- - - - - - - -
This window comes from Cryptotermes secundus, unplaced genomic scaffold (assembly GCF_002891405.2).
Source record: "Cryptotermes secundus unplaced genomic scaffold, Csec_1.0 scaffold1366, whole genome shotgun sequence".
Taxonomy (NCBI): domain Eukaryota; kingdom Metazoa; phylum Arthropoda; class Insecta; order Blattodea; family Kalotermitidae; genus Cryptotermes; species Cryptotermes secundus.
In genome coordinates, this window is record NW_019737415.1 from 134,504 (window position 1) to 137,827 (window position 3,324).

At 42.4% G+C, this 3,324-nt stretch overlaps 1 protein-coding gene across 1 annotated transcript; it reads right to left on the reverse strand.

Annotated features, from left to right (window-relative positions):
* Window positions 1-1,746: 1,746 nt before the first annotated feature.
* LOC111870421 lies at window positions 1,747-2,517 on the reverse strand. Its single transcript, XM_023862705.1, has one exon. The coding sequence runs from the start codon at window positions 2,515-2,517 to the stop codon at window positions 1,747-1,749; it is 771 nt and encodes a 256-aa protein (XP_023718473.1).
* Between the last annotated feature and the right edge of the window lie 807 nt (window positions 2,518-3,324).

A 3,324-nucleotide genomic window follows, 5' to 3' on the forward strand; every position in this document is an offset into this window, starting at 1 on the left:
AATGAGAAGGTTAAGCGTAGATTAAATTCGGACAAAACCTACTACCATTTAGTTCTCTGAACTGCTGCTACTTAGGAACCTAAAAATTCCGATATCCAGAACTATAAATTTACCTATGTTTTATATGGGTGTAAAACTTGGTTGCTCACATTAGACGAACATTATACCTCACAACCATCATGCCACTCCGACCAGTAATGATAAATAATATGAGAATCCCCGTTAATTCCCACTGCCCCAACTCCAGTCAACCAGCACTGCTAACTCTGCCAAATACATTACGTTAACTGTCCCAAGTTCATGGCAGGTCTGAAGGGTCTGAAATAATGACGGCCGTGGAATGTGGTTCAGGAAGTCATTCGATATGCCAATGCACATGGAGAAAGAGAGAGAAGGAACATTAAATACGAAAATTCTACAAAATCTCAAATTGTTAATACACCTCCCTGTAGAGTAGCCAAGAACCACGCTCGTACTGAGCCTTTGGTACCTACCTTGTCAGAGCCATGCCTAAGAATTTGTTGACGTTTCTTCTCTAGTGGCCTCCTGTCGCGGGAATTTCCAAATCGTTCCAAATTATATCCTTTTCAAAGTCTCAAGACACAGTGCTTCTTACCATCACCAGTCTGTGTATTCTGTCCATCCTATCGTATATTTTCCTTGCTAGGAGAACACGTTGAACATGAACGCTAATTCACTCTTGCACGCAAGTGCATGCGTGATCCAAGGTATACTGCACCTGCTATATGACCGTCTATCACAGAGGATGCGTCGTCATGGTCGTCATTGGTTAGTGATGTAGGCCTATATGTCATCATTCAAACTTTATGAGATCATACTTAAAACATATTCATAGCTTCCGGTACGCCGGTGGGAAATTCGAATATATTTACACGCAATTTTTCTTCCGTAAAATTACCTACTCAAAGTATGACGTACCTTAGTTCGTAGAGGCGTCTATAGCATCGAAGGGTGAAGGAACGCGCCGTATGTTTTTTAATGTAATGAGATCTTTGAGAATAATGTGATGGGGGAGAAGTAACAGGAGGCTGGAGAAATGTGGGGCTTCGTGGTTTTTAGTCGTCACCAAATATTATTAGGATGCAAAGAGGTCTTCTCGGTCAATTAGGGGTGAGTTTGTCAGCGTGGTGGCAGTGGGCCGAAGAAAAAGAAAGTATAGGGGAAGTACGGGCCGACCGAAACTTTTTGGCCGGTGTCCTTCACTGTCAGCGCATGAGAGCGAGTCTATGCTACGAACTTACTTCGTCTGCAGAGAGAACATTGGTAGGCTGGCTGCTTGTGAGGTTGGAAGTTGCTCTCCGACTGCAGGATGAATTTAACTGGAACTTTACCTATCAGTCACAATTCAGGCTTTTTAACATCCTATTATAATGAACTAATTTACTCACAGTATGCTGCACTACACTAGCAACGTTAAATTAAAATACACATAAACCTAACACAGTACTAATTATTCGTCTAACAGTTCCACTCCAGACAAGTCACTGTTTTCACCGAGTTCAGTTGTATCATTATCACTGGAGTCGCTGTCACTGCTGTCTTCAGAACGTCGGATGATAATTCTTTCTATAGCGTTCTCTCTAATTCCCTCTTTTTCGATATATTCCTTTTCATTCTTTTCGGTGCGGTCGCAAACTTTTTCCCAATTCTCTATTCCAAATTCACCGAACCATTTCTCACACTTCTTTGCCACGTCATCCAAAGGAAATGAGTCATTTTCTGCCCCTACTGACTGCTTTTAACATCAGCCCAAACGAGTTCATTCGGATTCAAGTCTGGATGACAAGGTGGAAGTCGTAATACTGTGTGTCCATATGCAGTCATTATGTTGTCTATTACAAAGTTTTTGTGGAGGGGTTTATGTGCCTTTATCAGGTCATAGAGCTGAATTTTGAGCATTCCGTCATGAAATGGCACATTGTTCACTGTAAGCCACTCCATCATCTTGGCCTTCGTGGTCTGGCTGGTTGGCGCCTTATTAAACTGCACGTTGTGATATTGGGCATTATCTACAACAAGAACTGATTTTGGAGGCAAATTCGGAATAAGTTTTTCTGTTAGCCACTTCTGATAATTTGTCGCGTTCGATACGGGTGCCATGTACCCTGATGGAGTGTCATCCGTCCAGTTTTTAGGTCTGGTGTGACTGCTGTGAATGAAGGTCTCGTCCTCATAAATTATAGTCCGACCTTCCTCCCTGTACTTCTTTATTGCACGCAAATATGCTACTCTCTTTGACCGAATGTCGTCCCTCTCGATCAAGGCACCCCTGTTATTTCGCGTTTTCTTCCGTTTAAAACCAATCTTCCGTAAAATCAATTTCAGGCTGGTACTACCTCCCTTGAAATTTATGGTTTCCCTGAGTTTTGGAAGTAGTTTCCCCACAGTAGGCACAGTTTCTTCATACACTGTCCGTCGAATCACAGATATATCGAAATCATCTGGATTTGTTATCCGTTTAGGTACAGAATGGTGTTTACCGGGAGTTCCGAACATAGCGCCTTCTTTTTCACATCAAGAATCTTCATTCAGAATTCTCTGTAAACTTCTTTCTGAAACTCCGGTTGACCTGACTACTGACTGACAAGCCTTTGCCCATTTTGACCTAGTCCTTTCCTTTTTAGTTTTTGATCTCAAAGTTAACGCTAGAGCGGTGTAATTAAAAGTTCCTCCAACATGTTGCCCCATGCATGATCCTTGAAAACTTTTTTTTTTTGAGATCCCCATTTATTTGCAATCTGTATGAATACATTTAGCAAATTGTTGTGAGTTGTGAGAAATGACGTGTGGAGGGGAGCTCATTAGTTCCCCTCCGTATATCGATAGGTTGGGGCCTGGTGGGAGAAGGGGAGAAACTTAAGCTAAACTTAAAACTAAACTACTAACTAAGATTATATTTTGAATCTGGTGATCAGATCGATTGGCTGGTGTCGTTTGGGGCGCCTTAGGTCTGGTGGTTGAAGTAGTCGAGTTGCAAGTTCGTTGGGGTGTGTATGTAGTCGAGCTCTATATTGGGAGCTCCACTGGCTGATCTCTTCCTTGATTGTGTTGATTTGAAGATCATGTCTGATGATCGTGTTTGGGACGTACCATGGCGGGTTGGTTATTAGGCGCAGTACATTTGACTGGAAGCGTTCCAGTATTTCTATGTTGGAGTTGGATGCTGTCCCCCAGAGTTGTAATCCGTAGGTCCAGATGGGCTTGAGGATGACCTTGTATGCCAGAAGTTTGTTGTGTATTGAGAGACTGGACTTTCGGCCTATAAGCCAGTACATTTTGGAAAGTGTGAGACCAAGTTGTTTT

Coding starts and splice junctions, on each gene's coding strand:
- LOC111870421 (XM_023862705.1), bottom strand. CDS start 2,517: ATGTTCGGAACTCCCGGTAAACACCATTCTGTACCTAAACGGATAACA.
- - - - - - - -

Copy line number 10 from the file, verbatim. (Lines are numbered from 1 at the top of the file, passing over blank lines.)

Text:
A 3,324-nucleotide genomic window follows, 5' to 3' on the forward strand; every position in this document is an offset into this window, starting at 1 on the left: